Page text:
15. Mansour MR, Duke V, Foroni L, et al. Notch-1 mutations are secondary events in some patients with T-cell acute lymphoblastic leukemia. Clin Cancer Res. 2007;13:6964–6969. [PubMed]
16. Breit S, Stanulla M, Flohr T, et al. Activating NOTCH1 mutations predict favorable early treatment response and long-term outcome in childhood precursor T-cell lymphoblastic leukemia. Blood. 2006;108:1151–1157. [PubMed]
17. Park MJ, Taki T, Oda M, et al. FBXW7 and NOTCH1 mutations in childhood T cell acute lymphoblastic leukaemia and T cell non-Hodgkin lymphoma. Br J Haematol. 2009 [PubMed]
18. van Grotel M, Meijerink JP, Beverloo HB, et al. The outcome of molecular-cytogenetic subgroups in pediatric T-cell acute lymphoblastic leukemia: a retrospective study of patients treated according to DCOG or COALL protocols. Haematologica. 2006;91:1212–1221. [PubMed]
19. Mansour MR, S M, Duke V, Foroni L, Jenkinson S, Koo K, Allen CG, Gale RE, Buck G, Richards S, Paietta E, Rowe JM, Tallman MS, Goldstone AH, Ferrando AA, Linch DC. Relationship and prognostic implications of NOTCH1 and FBXW7 mutations in adult patients with T-cell acute lymphoblastic leukaemia treated on the UKALLXII/ECOG2993 protocol. Journal of Clinical Oncology. 2009 in press. [PMC free article] [PubMed]
20. Palomero T, Lim WK, Odom DT, et al. NOTCH1 directly regulates c-MYC and activates a feed-forward-loop transcriptional network promoting leukemic cell growth. Proc Natl Acad Sci U S A. 2006;103:18261–18266. [PubMed]
21. Weng AP, Millholland JM, Yashiro-Ohtani Y, et al. c-Myc is an important direct target of Notch1 in T-cell acute lymphoblastic leukemia/lymphoma. Genes Dev. 2006;20:2096–2109. [PubMed]
22. Palomero T, Sulis ML, Cortina M, et al. Mutational loss of PTEN induces resistance to NOTCH1 inhibition in T-cell leukemia. Nat Med. 2007;13:1203–1210. [PMC free article] [PubMed]
23. Chan SM, Weng AP, Tibshirani R, Aster JC, Utz PJ. Notch signals positively regulate activity of the mTOR pathway in T-cell acute lymphoblastic leukemia. Blood. 2007;110:278–286. [PubMed]
24. Deangelo D, Stone R, Silverman L, et al. A phase I clinical trial of the notch inhibitor MK-0752 in patients with T-cell acute lymphoblastic leukemia/lymphoma (T-ALL) and other leukemias. Journal of Clinical Oncology, 2006 ASCO Annual Meeting Proceedings Part I. 2006;24:6585.
25. Real PJ, Tosello V, Palomero T, et al. Gamma-secretase inhibitors reverse glucocorticoid resistance in T cell acute lymphoblastic leukemia. Nat Med. 2009;15:50–58. [PMC free article] [PubMed]
26. Sharma VM, Calvo JA, Draheim KM, et al. Notch1 contributes to mouse T-cell leukemia by directly inducing the expression of c-myc. Mol Cell Biol. 2006;26:8022–8031. [PMC free article] [PubMed]
27. Margolin AA, Palomero T, Sumazin P, Califano A, Ferrando AA, Stolovitzky G. ChIP-on-chip significance analysis reveals large-scale binding and regulation by human transcription factor oncogenes. Proc Natl Acad Sci U S A. 2009;106:244–249. [PubMed]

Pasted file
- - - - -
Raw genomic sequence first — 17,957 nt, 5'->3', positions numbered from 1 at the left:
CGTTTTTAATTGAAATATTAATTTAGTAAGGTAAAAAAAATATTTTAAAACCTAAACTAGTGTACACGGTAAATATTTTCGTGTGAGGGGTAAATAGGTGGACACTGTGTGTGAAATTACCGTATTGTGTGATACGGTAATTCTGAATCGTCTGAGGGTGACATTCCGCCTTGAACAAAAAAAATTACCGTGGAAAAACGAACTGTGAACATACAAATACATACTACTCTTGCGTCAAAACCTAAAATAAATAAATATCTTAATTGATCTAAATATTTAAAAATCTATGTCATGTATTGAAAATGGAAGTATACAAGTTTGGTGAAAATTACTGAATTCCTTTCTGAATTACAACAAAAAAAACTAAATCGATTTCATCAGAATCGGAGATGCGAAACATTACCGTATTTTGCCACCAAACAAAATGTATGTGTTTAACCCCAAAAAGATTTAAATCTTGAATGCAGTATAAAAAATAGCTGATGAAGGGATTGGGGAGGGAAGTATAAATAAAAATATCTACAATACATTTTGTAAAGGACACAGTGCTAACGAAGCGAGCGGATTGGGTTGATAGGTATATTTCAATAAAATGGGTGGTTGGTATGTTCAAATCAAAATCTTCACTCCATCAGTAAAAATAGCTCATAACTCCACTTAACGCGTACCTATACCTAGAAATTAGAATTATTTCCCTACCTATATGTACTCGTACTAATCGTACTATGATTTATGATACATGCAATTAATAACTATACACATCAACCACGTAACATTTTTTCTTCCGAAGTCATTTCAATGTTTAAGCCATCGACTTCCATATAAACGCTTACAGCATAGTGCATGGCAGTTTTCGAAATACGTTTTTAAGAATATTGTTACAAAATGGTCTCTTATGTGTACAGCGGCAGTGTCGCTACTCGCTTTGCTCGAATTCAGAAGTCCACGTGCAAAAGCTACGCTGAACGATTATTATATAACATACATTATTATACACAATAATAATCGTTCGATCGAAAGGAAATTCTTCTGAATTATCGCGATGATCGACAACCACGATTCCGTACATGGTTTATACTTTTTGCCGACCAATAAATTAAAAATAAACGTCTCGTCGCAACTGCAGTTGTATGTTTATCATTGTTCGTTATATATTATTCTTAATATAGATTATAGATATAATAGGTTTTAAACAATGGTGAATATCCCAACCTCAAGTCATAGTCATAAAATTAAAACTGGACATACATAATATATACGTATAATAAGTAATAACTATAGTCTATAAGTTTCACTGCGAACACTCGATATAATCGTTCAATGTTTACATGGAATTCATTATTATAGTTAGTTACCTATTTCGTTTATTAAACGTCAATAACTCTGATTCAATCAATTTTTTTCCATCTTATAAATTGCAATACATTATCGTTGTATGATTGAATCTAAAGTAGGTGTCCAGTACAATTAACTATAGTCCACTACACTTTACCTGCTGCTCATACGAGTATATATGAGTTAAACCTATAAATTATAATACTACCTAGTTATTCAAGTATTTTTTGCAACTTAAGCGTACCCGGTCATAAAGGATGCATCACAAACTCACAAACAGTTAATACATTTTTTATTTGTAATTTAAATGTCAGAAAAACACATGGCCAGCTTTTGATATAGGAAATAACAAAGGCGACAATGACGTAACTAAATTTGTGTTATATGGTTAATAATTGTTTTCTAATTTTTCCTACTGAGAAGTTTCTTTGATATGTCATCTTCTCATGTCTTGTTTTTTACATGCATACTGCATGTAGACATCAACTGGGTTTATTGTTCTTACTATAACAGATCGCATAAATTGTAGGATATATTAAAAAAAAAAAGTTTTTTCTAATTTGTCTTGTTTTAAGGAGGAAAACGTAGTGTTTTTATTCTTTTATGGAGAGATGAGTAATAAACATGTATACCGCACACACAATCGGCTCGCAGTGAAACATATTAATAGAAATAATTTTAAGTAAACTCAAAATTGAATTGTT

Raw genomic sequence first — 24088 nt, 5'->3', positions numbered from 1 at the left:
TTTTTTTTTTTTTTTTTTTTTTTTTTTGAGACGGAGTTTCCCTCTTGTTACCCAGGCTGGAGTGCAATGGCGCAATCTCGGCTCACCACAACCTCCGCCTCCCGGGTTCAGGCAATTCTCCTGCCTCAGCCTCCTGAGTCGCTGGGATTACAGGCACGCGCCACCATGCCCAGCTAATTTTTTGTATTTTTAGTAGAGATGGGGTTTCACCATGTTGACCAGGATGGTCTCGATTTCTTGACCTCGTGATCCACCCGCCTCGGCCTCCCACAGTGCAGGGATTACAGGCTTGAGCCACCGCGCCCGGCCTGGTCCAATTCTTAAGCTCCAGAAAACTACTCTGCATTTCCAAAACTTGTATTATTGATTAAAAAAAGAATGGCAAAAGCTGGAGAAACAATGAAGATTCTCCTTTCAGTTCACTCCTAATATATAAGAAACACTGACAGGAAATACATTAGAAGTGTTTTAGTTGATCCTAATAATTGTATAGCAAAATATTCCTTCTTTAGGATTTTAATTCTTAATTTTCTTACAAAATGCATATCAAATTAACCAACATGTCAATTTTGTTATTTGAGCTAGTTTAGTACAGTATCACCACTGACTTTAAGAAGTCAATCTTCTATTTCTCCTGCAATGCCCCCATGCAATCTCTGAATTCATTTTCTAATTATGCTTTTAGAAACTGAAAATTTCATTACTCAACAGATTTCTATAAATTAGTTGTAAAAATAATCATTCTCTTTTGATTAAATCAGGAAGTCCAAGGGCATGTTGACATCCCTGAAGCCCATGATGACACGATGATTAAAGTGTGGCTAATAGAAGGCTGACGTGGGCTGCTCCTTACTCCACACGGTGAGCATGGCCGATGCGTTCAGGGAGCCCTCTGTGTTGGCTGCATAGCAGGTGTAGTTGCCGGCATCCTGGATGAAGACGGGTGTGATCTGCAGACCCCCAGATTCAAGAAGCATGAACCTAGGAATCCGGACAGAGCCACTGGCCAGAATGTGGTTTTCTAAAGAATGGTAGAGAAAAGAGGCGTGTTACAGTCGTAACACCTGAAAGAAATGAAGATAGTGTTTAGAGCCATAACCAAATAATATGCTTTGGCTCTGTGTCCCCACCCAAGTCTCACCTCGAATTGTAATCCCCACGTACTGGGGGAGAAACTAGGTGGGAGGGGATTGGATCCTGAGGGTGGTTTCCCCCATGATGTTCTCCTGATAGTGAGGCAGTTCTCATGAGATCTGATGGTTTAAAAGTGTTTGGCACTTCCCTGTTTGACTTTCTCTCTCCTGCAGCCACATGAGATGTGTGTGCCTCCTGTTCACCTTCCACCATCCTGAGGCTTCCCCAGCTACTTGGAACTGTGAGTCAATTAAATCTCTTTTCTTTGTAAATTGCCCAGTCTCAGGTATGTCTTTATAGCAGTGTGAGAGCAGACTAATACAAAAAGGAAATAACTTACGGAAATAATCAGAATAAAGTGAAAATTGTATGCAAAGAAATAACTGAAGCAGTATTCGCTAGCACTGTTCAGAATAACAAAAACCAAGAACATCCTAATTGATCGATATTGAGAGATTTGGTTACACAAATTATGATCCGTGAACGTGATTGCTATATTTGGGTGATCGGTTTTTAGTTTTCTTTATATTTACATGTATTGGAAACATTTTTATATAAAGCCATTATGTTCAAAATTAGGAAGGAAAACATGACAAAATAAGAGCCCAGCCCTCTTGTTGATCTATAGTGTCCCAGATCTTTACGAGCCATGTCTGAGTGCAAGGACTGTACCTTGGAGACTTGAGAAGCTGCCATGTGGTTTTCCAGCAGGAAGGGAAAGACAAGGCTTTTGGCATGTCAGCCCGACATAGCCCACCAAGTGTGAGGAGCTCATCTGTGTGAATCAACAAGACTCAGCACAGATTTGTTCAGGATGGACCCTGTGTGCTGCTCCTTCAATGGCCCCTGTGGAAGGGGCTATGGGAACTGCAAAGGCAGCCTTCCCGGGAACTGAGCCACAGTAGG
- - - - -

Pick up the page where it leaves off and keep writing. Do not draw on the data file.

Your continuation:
28. Ciofani M, Zuniga-Pflucker JC. Notch promotes survival of pre-T cells at the beta-selection checkpoint by regulating cellular metabolism. Nat Immunol. 2005;6:881–888. [PubMed]
29. Sade H, Krishna S, Sarin A. The anti-apoptotic effect of Notch-1 requires p56lck-dependent, Akt/PKB-mediated signaling in T cells. J Biol Chem. 2004;279:2937–2944. [PubMed]
30. Joshi I, Minter LM, Telfer J, et al. Notch signaling mediates G1/S cell-cycle progression in T cells via cyclin D3 and its dependent kinases. Blood. 2009;113:1689–1698. [PubMed]
31. Dohda T, Maljukova A, Liu L, et al. Notch signaling induces SKP2 expression and promotes reduction of p27Kip1 in T-cell acute lymphoblastic leukemia cell lines. Exp Cell Res. 2007;313:3141–3152. [PubMed]
32. Rao SS, O'Neil J, Liberator CD, et al. Inhibition of NOTCH signaling by gamma secretase inhibitor engages the RB pathway and elicits cell cycle exit in T-cell acute lymphoblastic leukemia cells. Cancer Res. 2009;69:3060–3068. [PubMed]
33. González-García Sara, GP M, Martín-Gayo Enrique, Ballestar Esteban, Esteller Manel, Bornstein Rafael, Luis de la Pompa José, Ferrando Adolfo A, Toribio María L. CSL/MALM-dependent Notch1 signaling controls T lineage-specific IL-7Ra gene expression in early human thymopoiesis and leukemia. J Exp Med. 2009 in press. [PMC free article] [PubMed]
34. Beverly LJ, Felsher DW, Capobianco AJ. Suppression of p53 by Notch in lymphomagenesis: implications for initiation and regression. Cancer Res. 2005;65:7159–7168. [PubMed]
35. Shin HM, Minter LM, Cho OH, et al. Notch1 augments NF-kappaB activity by facilitating its nuclear retention. EMBO J. 2006;25:129–138. [PubMed]
36. Song LL, Peng Y, Yun J, et al. Notch-1 associates with IKKalpha and regulates IKK activity in cervical cancer cells. Oncogene. 2008;27:5833–5844. [PubMed]
37. Armstrong F, de la Grange PB, Gerby B, et al. NOTCH is a key regulator of human T-cell acute leukemia initiating cell activity. Blood. 2009;113:1730–1740. [PubMed]
38. Cullion K, Draheim KM, Hermance N, et al. Targeting the Notch1 and mTOR pathways in a mouse T-ALL model. Blood. 2009 [PubMed]
39. Riccio O, van Gijn ME, Bezdek AC, et al. Loss of intestinal crypt progenitor cells owing to inactivation of both Notch1 and Notch2 is accompanied by derepression of CDK inhibitors p27(Kip1) and p57(Kip2) EMBO Rep. 2008;9:377–383. [PubMed]
40. De Keersmaecker K, Lahortiga I, Mentens N, et al. In vitro validation of gamma-secretase inhibitors alone or in combination with other anti-cancer drugs for the treatment of T-cell acute lymphoblastic leukemia. Haematologica. 2008;93:533–542. [PubMed]